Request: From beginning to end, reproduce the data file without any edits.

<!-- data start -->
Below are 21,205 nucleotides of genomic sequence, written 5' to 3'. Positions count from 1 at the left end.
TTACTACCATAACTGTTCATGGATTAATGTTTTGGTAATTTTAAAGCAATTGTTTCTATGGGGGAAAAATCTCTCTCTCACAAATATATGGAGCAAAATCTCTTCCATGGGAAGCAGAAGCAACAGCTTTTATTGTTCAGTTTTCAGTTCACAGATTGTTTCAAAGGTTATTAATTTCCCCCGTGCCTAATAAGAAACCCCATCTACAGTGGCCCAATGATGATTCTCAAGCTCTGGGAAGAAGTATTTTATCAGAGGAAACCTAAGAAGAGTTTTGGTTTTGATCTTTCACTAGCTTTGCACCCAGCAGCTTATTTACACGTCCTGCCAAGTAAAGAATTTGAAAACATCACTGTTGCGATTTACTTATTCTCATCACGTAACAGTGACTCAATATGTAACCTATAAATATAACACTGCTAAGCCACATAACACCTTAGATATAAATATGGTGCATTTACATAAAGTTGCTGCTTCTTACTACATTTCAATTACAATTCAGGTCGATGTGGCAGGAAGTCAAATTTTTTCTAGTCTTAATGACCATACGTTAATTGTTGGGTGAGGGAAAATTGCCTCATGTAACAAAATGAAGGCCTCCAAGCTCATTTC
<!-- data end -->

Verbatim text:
Below are 21,205 nucleotides of genomic sequence, written 5' to 3'. Positions count from 1 at the left end.
TTACTACCATAACTGTTCATGGATTAATGTTTTGGTAATTTTAAAGCAATTGTTTCTATGGGGGAAAAATCTCTCTCTCACAAATATATGGAGCAAAATCTCTTCCATGGGAAGCAGAAGCAACAGCTTTTATTGTTCAGTTTTCAGTTCACAGATTGTTTCAAAGGTTATTAATTTCCCCCGTGCCTAATAAGAAACCCCATCTACAGTGGCCCAATGATGATTCTCAAGCTCTGGGAAGAAGTATTTTATCAGAGGAAACCTAAGAAGAGTTTTGGTTTTGATCTTTCACTAGCTTTGCACCCAGCAGCTTATTTACACGTCCTGCCAAGTAAAGAATTTGAAAACATCACTGTTGCGATTTACTTATTCTCATCACGTAACAGTGACTCAATATGTAACCTATAAATATAACACTGCTAAGCCACATAACACCTTAGATATAAATATGGTGCATTTACATAAAGTTGCTGCTTCTTACTACATTTCAATTACAATTCAGGTCGATGTGGCAGGAAGTCAAATTTTTTCTAGTCTTAATGACCATACGTTAATTGTTGGGTGAGGGAAAATTGCCTCATGTAACAAAATGAAGGCCTCCAAGCTCATTTC